Mike Stroff

A hunter who’s chased bears across North America shares his top tips for shootingyour biggest bruin ever.

Mike Stroff grew up on the coast of North Carolina, home to some of the biggest black bears in North America, and spent college breaks working at his father’s bear lodge in Maine. Now, he hosts “Savage Outdoors TV” and runs hunting operations in Texas and South Dakota. Stroff hasn’t kept track of the number of black bears he’s killed, but estimates it at more than 30 between Alaska, Canada and the Lower 48. Lucky for you, this globe-trotting expert shares his top tips for shooting your biggest bruin ever.

Field Judging
The first step is visually distinguishing between a giant bear and a smaller one during an encounter that might only last seconds. As Stroff has seen firsthand, black bear sizes vary tremendously by region.

“On the North Carolina coast, it is not unusual to shoot bears weighing 500 to 600 pounds,” he says. “They hardly hibernate at all. They just go in for a couple weeks, and with all that crop ground and mild coastal climate they keep growing.”

On the other hand, a 300-pound bear is considered big in Maine or New Brunswick. “They have hard winters, and it’s big woods,” he says. “There’s not a lot of agricultural land, so they’re living off berries and nuts. A big bear, like a 21-inch record-book one, might weigh only 275 pounds, where in North Carolina a bear with an 18-inch skull might weigh 600 pounds.”

“A rule of thumb is big ears, small bear. On a big bear with a big head the ears will look like buttons.”

To sort through this huge variation and focus in on the biggest bears in any given population, Stroff checks out the animal’s head, belly and legs.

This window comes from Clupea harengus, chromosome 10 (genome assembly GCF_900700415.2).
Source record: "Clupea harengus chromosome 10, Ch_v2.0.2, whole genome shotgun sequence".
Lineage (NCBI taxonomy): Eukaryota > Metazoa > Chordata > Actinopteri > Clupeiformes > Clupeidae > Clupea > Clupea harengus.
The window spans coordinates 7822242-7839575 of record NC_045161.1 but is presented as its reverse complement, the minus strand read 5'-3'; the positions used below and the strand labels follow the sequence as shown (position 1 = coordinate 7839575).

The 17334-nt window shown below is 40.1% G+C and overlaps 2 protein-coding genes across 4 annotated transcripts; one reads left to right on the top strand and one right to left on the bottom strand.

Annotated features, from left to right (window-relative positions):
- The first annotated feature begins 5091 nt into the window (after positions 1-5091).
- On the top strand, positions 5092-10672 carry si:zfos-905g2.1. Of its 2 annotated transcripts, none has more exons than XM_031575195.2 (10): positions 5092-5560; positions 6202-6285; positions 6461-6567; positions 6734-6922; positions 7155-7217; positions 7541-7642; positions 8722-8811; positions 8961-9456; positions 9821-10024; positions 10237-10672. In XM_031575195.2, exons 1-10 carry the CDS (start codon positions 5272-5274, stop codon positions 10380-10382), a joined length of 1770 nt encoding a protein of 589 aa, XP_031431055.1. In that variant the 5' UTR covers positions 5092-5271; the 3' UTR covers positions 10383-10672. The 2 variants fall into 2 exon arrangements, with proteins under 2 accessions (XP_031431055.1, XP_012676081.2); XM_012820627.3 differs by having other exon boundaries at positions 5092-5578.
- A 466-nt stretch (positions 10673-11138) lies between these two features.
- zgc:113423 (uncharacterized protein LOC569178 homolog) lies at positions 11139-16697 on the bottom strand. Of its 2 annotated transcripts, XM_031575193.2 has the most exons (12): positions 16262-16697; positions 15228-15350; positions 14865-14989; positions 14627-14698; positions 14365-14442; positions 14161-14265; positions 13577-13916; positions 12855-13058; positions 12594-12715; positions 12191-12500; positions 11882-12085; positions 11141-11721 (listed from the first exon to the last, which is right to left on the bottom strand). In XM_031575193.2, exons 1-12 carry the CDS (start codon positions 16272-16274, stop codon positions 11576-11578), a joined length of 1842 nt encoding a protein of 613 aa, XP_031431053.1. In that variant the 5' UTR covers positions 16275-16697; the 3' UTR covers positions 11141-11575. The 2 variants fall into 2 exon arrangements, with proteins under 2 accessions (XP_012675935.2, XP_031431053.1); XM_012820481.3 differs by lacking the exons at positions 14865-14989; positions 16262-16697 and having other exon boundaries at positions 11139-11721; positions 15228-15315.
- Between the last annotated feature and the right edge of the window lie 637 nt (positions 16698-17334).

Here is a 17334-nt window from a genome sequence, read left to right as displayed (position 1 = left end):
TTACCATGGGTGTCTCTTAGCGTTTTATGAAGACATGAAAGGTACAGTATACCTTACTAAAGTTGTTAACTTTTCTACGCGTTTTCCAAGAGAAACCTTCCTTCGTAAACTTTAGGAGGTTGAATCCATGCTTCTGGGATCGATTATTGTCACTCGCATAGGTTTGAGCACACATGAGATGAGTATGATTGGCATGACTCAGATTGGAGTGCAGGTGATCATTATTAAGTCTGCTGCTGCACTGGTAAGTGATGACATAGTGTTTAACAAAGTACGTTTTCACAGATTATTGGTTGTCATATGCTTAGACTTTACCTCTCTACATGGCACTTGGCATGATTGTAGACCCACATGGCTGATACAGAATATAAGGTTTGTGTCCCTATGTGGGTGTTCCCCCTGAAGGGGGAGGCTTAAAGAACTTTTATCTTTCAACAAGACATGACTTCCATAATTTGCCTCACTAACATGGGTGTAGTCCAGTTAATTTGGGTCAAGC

“A rule of thumb is big ears, small bear. On a big bear with a big head the ears will look like buttons,” he said.

On the other hand, if the ears look big, it’s probably a small bear, as are those that look tall and lanky, with a flat belly high above the ground. “If it looks like it has long legs, he’s not grown enough to fill out,” he says. “That’s one you probably want to pass.”

But if a bear has small ears, a wide skull with far-set eyes far, a belly sagging close to the ground, and a waddling gait, get ready.

“Typically, when they have that swagger to them, they’re pretty big,” he says.

Making The Shot Stroff has killed enough big bears to know what it takes to bring them down quickly, opting to aim forward to break the shoulder. To help ensure the shot has the desired effect, he advocates bringing enough gun.

“I’m big on taking the right caliber out for bears,” he says. “A lot of guys take their whitetail rifles and that’s good enough in some places, but I don’t like to track wounded bears so I like to take my .338.”

“I like having that bigger, heavier bullet and I like to shoot them in the shoulders and break them down.”

And when Stroff says .338, he’s talking 338 Federal and 338 Winchester Magnum, his two favorite bear calibers. His ammunition of choice for the 338 Win. Mag. is a 225-grain Fusion; for his 338 Federal rifle he goes with a 210-grain Nosler Partition or 200-grain Fusion.

“I like having that bigger, heavier bullet and I like to shoot them in the shoulders and break them down,” he said. “They can’t move much after that. Those bigger, heavier bullets deliver a lot of shock.”

His favorite rifle is his Savage 116 Alaskan Brush Rifle, with a short 20-inch barrel and open sights that make for fast handling and easy maneuvering in brushy bear country. A lot of his shots are at short ranges, maybe 40 to 50 yards, and he wants a quick-handling rifle in case he has to go after a wounded bear. “If I get in tight brush, especially if I’m tracking a bear, I can throw this rifle up quickly, find the front sight and shoot,” he said.